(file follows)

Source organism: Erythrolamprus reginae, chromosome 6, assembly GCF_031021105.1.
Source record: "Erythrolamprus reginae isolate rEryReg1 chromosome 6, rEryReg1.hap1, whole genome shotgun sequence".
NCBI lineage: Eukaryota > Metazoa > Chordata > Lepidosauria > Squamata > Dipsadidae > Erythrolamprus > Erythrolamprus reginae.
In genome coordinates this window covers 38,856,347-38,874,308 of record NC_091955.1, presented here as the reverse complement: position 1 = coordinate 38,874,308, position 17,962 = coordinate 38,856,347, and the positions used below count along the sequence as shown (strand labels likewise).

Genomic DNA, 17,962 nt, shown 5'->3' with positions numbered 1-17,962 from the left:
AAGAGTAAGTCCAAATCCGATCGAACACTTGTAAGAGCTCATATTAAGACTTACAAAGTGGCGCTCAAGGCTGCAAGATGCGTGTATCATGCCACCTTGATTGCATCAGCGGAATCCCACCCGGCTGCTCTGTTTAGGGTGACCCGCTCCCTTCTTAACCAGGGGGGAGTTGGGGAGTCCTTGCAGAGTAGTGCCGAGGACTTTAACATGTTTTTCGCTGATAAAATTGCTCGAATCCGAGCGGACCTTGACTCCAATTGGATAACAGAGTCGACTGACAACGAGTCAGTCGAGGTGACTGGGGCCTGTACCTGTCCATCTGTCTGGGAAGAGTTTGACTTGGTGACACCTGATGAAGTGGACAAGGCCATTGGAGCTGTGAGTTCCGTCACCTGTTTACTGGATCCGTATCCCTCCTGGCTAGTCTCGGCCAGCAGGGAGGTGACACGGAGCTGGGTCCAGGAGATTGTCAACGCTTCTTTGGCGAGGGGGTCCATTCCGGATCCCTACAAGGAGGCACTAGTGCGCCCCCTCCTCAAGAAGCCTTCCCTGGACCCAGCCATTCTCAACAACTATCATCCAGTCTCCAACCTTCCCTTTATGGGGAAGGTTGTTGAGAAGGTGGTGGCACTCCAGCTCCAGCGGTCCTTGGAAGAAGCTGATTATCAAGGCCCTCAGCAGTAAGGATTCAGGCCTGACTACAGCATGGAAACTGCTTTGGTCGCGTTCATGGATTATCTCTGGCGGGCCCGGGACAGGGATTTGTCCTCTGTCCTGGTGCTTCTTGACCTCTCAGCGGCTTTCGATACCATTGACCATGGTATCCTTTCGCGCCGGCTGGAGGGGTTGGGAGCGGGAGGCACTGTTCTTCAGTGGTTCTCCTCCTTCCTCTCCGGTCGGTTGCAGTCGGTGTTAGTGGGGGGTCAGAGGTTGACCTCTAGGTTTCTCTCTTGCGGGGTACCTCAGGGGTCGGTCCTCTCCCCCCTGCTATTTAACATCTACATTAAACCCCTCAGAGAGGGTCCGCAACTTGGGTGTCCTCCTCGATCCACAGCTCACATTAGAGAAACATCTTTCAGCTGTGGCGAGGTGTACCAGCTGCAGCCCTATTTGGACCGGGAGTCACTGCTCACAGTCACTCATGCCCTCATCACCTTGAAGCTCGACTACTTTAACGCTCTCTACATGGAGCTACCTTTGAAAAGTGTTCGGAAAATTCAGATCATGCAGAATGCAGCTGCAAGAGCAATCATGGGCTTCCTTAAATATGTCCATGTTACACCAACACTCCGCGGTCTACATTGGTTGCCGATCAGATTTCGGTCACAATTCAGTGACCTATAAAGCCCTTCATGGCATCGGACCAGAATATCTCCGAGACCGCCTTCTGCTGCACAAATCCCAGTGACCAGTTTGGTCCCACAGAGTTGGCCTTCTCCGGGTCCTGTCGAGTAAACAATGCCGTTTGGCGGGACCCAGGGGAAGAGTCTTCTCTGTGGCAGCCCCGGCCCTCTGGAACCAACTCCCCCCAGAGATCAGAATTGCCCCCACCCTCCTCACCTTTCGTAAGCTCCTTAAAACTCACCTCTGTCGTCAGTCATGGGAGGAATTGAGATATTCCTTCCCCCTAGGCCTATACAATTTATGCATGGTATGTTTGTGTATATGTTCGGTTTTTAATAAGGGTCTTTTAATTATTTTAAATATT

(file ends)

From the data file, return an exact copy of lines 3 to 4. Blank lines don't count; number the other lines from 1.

NCBI lineage: Eukaryota > Metazoa > Chordata > Lepidosauria > Squamata > Dipsadidae > Erythrolamprus > Erythrolamprus reginae.
In genome coordinates this window covers 38,856,347-38,874,308 of record NC_091955.1, presented here as the reverse complement: position 1 = coordinate 38,874,308, position 17,962 = coordinate 38,856,347, and the positions used below count along the sequence as shown (strand labels likewise).